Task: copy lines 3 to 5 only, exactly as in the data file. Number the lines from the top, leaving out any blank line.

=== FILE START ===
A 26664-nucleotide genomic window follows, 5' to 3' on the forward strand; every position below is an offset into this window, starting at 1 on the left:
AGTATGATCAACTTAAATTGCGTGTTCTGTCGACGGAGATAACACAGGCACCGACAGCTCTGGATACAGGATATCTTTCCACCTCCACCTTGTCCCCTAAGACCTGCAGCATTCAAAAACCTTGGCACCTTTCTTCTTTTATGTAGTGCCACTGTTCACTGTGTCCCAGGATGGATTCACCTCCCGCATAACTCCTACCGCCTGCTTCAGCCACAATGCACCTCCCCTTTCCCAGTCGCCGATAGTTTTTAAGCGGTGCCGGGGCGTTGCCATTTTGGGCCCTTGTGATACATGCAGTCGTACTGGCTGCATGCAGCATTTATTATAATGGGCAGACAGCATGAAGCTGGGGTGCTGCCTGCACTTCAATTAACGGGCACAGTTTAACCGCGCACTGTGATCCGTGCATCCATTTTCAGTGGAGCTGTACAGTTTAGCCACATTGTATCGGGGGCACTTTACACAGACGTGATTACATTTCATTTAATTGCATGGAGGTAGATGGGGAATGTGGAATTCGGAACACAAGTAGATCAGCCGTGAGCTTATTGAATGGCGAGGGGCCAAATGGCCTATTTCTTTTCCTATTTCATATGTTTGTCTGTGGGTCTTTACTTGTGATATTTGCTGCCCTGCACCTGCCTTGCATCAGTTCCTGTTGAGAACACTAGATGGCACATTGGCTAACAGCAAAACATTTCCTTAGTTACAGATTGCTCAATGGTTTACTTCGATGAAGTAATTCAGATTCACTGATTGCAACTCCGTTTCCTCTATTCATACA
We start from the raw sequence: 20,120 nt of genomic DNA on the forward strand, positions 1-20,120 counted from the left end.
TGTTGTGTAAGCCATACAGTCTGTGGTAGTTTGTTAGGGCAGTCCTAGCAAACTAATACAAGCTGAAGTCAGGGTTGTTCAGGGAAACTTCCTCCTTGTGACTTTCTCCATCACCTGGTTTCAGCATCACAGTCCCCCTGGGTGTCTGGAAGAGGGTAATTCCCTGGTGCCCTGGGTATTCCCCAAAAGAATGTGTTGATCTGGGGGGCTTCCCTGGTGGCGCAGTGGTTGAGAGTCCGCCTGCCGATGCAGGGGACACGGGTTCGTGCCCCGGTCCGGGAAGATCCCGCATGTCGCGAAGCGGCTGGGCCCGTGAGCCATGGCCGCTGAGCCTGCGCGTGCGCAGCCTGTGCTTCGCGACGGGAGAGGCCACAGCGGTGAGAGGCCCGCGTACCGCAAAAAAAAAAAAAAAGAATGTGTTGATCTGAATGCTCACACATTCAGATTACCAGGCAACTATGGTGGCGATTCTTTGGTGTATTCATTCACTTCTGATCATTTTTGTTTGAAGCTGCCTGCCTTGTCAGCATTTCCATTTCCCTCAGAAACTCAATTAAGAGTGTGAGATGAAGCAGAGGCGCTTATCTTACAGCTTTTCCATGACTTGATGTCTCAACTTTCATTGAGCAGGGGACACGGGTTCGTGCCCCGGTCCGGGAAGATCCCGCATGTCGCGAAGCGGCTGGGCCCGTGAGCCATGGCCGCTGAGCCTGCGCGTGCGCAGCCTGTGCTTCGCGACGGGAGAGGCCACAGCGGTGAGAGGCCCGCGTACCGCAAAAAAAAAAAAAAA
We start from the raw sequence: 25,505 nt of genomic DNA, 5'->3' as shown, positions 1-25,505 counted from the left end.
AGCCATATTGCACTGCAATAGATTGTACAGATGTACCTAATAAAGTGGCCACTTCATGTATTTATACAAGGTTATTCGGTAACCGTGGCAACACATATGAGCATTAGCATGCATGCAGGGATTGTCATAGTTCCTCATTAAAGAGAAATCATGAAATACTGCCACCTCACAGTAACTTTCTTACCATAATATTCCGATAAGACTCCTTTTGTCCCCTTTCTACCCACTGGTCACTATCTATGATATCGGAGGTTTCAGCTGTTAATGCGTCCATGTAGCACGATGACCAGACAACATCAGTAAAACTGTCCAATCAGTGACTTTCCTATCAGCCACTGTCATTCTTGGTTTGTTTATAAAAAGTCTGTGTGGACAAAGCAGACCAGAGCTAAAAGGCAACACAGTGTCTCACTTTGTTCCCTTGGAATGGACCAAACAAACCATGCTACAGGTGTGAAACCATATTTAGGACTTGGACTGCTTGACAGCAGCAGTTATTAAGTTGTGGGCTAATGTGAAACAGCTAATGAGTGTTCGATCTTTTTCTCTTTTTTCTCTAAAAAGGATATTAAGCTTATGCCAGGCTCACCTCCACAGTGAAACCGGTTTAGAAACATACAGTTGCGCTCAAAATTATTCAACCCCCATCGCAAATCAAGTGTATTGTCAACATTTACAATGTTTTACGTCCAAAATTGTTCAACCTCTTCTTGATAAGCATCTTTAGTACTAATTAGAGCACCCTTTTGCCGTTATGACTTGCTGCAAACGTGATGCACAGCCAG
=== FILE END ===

We start from the raw sequence: 20,120 nt of genomic DNA on the forward strand, positions 1-20,120 counted from the left end.
TGTTGTGTAAGCCATACAGTCTGTGGTAGTTTGTTAGGGCAGTCCTAGCAAACTAATACAAGCTGAAGTCAGGGTTGTTCAGGGAAACTTCCTCCTTGTGACTTTCTCCATCACCTGGTTTCAGCATCACAGTCCCCCTGGGTGTCTGGAAGAGGGTAATTCCCTGGTGCCCTGGGTATTCCCCAAAAGAATGTGTTGATCTGGGGGGCTTCCCTGGTGGCGCAGTGGTTGAGAGTCCGCCTGCCGATGCAGGGGACACGGGTTCGTGCCCCGGTCCGGGAAGATCCCGCATGTCGCGAAGCGGCTGGGCCCGTGAGCCATGGCCGCTGAGCCTGCGCGTGCGCAGCCTGTGCTTCGCGACGGGAGAGGCCACAGCGGTGAGAGGCCCGCGTACCGCAAAAAAAAAAAAAAAGAATGTGTTGATCTGAATGCTCACACATTCAGATTACCAGGCAACTATGGTGGCGATTCTTTGGTGTATTCATTCACTTCTGATCATTTTTGTTTGAAGCTGCCTGCCTTGTCAGCATTTCCATTTCCCTCAGAAACTCAATTAAGAGTGTGAGATGAAGCAGAGGCGCTTATCTTACAGCTTTTCCATGACTTGATGTCTCAACTTTCATTGAGCAGGGGACACGGGTTCGTGCCCCGGTCCGGGAAGATCCCGCATGTCGCGAAGCGGCTGGGCCCGTGAGCCATGGCCGCTGAGCCTGCGCGTGCGCAGCCTGTGCTTCGCGACGGGAGAGGCCACAGCGGTGAGAGGCCCGCGTACCGCAAAAAAAAAAAAAAA
We start from the raw sequence: 25,505 nt of genomic DNA, 5'->3' as shown, positions 1-25,505 counted from the left end.